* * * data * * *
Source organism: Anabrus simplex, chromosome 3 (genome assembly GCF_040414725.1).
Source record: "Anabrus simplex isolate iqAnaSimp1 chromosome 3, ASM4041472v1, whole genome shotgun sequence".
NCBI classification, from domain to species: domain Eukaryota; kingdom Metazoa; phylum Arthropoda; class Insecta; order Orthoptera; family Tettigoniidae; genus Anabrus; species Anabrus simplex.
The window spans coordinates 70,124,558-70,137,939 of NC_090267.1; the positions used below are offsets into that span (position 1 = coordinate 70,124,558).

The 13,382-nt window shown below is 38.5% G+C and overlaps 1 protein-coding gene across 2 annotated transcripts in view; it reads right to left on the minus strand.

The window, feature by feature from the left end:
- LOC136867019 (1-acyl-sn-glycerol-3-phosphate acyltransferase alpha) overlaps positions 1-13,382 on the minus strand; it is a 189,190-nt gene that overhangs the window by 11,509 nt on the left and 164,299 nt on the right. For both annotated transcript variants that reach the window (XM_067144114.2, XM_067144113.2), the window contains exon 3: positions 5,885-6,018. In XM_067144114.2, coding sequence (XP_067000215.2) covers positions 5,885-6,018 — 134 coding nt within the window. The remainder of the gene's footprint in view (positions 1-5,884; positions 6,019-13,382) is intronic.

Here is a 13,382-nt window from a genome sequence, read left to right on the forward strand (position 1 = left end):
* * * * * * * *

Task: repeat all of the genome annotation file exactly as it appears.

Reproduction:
Source organism: Anabrus simplex, chromosome 3 (genome assembly GCF_040414725.1).
Source record: "Anabrus simplex isolate iqAnaSimp1 chromosome 3, ASM4041472v1, whole genome shotgun sequence".
NCBI classification, from domain to species: domain Eukaryota; kingdom Metazoa; phylum Arthropoda; class Insecta; order Orthoptera; family Tettigoniidae; genus Anabrus; species Anabrus simplex.
The window spans coordinates 70,124,558-70,137,939 of NC_090267.1; the positions used below are offsets into that span (position 1 = coordinate 70,124,558).

The 13,382-nt window shown below is 38.5% G+C and overlaps 1 protein-coding gene across 2 annotated transcripts in view; it reads right to left on the minus strand.

The window, feature by feature from the left end:
- LOC136867019 (1-acyl-sn-glycerol-3-phosphate acyltransferase alpha) overlaps positions 1-13,382 on the minus strand; it is a 189,190-nt gene that overhangs the window by 11,509 nt on the left and 164,299 nt on the right. For both annotated transcript variants that reach the window (XM_067144114.2, XM_067144113.2), the window contains exon 3: positions 5,885-6,018. In XM_067144114.2, coding sequence (XP_067000215.2) covers positions 5,885-6,018 — 134 coding nt within the window. The remainder of the gene's footprint in view (positions 1-5,884; positions 6,019-13,382) is intronic.

Here is a 13,382-nt window from a genome sequence, read left to right on the forward strand (position 1 = left end):